The global cyber cover premium pool is expected to increase by 25% annually, reaching $US22.5 billion ($32.49 billion) by 2025, although insurance profits will continue to be difficult, according to a new S&P report.
The rating agency says the recent growth in total premiums, which stood at about $US9 billion ($12.97 billion) last year, was mainly due to inflation – not the number or size of insurance contracts.
S&P said rate changes and policy studies mean redemptions are not a threat “for cyber insurers – but generating sustainable profits from cyber will “remain difficult” and worse-than-expected results last year have led to more skepticism about underwriting large risks. for some insurers to reduce their risk of consumption.
Insurers’ caution on cyber security and tightening is “justified by the systemic risk that comes from connected digital assets and infrastructure,” S&P’s. Rocky Road to a mature cyber insurance market the report said.
The organization oversees the risk management of a large number of insurers they rate and says that the increased power of the cyber insurance market, without risk management, could damage exposure, costs and revenues.
“Cyber events can have a simultaneous impact on policyholders,” S&P said, with a recent report suggesting a major cyber event could cause damage to “a significant proportion of the growth of the overall cyber insurance market”.
S&P says a better risk-adjustment is needed to see a market rally instead of “sustainable high prices followed by the volatility required by the reluctance to take on new risk”. The need to constantly review risk exposure is a challenge for insurers, and the changing nature of contracts can “provide market stability”.
S&P predicts that cyber premium rates will change going forward due to new types of risk differentiation, emerging cyber security standards and changes in cyber security.
“This diversity has become a very important pillar in the efforts of insurers to create sustainable cyber insurance. It has also, in some cases, led to the termination of contracts when the policyholders have failed to meet security standards and thus reimburse the acceptable risk,” said the report.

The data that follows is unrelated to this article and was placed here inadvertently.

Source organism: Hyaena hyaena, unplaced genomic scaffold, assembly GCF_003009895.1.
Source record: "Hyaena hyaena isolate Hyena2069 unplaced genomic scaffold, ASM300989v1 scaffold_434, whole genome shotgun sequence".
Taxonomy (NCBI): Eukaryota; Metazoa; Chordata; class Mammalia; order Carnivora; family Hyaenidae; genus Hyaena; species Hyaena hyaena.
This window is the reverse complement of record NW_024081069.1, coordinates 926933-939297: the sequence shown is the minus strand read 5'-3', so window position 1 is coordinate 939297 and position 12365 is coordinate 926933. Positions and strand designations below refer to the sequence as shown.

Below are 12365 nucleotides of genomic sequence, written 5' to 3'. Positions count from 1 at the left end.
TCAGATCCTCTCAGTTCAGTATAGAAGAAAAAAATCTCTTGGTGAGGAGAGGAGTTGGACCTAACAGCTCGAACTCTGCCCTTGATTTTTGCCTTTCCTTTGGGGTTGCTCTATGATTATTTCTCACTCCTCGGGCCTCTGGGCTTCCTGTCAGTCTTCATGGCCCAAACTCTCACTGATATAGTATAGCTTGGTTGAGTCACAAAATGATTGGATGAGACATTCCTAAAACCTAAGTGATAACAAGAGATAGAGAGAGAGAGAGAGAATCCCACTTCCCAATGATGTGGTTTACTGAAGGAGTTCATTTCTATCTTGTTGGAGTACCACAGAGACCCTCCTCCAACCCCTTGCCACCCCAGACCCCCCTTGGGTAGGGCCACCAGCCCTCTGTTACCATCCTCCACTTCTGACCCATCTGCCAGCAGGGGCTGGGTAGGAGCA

Insurers have also increased retention levels to ensure that increased risk remains with policyholders, and reduced coverage for certain types of loss with sublimits, particularly related to ransomware and business interruption.
“These changes are partly due to the number of insurers whose loss ratio has increased significantly, mainly due to the large and increasing number of claims related to ransomware,” said S&P.
The number of ransomware attacks increased by 232% from 2019 to 2021 to be the main driver of loss-related threats, leading to costs related to business interruption, data recovery, IT legal costs, regulatory investigations, and fines.
“The secondary results have led to more systematic and innovative questions in the risk assessment process at the time of writing, increasing the likelihood of accepting new risks,” the report said.
Promisingly, the average salary following the ransom attack has fallen by almost a third and the unpaid interest rate was 54% in the first quarter, up from 15% two years ago.
S&P says that victims feel more empowered because of better performance because insurers often reduce cover if a potential policyholder does not have IT back-ups, endpoint detection technology, a protocol that ensures the stability of IT systems, defining cyber response, or multifactor. certainty.
Insurers are also monitoring the real-time nature of new threats and attack methods that S&P receives and says “should help better assess the risk profile of policyholders and potential customers”.
Going forward, S&P says sound policy with specific wording is essential to building a sustainable cyber insurance market, which requires a deep understanding of how recovery drives losses, model changes, effective risk management and smart underwriting.
“Insurers that thrive in the cyber market without this technology will expose themselves to increased financial and profit volatility that will force us to change our approach,” it said.
Those with a mentoring and focused approach can improve their portfolio and better prepare for the next growth opportunity, he said.